Electric-car maker Tesla (NASDAQ:TSLA) said Tuesday morning that its late-2015 launched Model X SUV earned a 5-star crash rating in the National Highway Traffic Safety Administration's (NHTSA) tests. The SUV was the first SUV to be awarded a 5-star rating in every category and every sub-category, Tesla said.
The Model X's high safety rating puts the spotlight on both Tesla's relentless commitment to safety and the inherent superiority in the fundamental design of all-electric vehicles.
Safety is king at Tesla
It's not necessarily a surprise that Tesla's Model X received such high marks from NHTSA. From the Model X's initial launch in late 2015, Tesla has asserted the vehicle is expected to receive a 5-star rating across the board. But Tuesday's results are still reaffirming. Indeed, the stock is up more than 3% on Tuesday, at the time of this writing.
Tesla cited the Model X's all-electric architecture as a key reason for the vehicle's rating:
The rigid, fortified battery pack that powers Model X is mounted beneath the floor of the vehicle creating a center of gravity so low that Model X has the lowest rollover probability of any SUV on the road. No other SUV has ever come close to meeting and exceeding this rollover requirement.
The battery pack also helps with side collisions. Further, the placement of motors on Tesla's axels as opposed to being mounted in the front of the vehicle allows for a larger front crumple zone.
Model X's probability of injury was lower than all other vehicles, second only to Tesla's own , which also benefited from the fundamental benefits of an all-electric design. The probability of serious injury in a Model X during a serious crash is about 7%, NHTSA concluded.
Tesla's commitment to safety is apparent by not only its Model S's and Model X's crash ratings, but by the emphasis of safety in Tesla's driver-assist Autopilot system. Earlier this year, NHTSA said it was closing an investigation of a deadly crash that occurred when Autopilot was activated after concluding it didn't find any defects in the system. Going further, NHTSA concluded that the system is helping reduce crashes by about 40%.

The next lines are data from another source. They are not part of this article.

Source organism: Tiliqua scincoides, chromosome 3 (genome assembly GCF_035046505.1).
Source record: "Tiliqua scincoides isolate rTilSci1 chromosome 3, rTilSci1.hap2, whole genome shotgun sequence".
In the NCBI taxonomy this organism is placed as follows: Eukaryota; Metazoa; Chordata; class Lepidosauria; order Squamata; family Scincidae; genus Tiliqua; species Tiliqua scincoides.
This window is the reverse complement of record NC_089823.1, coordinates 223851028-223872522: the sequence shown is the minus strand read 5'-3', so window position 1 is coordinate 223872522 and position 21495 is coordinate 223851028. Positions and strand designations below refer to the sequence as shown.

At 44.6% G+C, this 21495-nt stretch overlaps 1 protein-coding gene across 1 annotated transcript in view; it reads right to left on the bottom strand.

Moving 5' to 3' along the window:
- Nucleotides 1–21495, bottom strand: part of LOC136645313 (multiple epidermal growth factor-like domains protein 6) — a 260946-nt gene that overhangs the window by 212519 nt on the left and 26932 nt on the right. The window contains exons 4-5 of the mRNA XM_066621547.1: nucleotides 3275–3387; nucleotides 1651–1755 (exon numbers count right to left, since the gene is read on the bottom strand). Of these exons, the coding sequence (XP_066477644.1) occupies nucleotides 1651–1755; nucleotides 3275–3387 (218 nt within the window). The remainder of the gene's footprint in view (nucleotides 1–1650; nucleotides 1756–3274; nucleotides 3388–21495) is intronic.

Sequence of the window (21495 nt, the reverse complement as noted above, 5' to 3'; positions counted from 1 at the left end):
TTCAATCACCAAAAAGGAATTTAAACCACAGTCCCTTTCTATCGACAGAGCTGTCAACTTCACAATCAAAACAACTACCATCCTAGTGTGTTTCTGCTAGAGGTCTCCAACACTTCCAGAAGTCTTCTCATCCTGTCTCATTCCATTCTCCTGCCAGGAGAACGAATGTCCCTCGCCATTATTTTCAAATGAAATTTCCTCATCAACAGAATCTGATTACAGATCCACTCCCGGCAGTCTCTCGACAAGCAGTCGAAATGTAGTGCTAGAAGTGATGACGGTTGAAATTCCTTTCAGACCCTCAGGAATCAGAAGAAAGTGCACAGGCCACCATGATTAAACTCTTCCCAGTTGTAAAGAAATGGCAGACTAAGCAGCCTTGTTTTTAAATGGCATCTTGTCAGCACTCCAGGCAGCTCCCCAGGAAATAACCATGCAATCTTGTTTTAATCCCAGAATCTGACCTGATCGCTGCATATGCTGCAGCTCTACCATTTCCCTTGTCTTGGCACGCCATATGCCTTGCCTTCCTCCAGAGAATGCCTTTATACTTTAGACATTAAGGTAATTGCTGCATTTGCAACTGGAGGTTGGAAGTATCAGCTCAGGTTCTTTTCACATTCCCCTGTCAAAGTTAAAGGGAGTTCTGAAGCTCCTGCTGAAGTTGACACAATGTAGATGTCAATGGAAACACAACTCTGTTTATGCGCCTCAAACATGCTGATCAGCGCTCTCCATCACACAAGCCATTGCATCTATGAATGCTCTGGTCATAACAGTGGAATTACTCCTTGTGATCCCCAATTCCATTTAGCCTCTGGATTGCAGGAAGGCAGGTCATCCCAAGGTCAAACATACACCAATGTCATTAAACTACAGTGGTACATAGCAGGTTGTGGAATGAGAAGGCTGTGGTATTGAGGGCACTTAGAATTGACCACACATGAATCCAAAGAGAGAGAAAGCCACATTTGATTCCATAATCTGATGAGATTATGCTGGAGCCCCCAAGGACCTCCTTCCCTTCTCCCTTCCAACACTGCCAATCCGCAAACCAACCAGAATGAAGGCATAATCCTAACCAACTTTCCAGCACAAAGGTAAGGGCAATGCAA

Notably, NHTSA's investigation of Autopilot was done before Tesla released a significant update for its radar sensor and began beaming software updates to its newer vehicles with Enhanced Autopilot, a significantly improved version of Autopilot with much better hardware.
A timely announcement
The Model X's 5-star rating across the board in NHTSA's test comes at a great time for the electric-vehicle maker. Ahead of its Model 3 launch in the second half of the year, Tesla said it expected second-quarter vehicles sales to be between 12% lower to flat compared to its first-quarter vehicle sales. This suggests management is seeing signs that its Model S and Model X vehicle sales are peaking. Going further, in its most recent quarterly update, Tesla departed from its usual practice of commenting on order growth for its vehicles.
With Model X accounting for nearly half of Tesla's first-quarter deliveries, the SUV's unprecedented safety rating may help give vehicle sales a boost ahead of Model 3.
Going forward, investors should look to Tesla's expectations for Model 3's safety ratings. With Tesla expecting to begin the first deliveries of Model 3 next month, Tesla has said it expects the vehicle to similarly achieve a safety rating of five stars in every category. Will Tesla maintain this bold claim when the vehicle launches next month? Based on Tesla's unmistakable track record with safety so far, it probably will.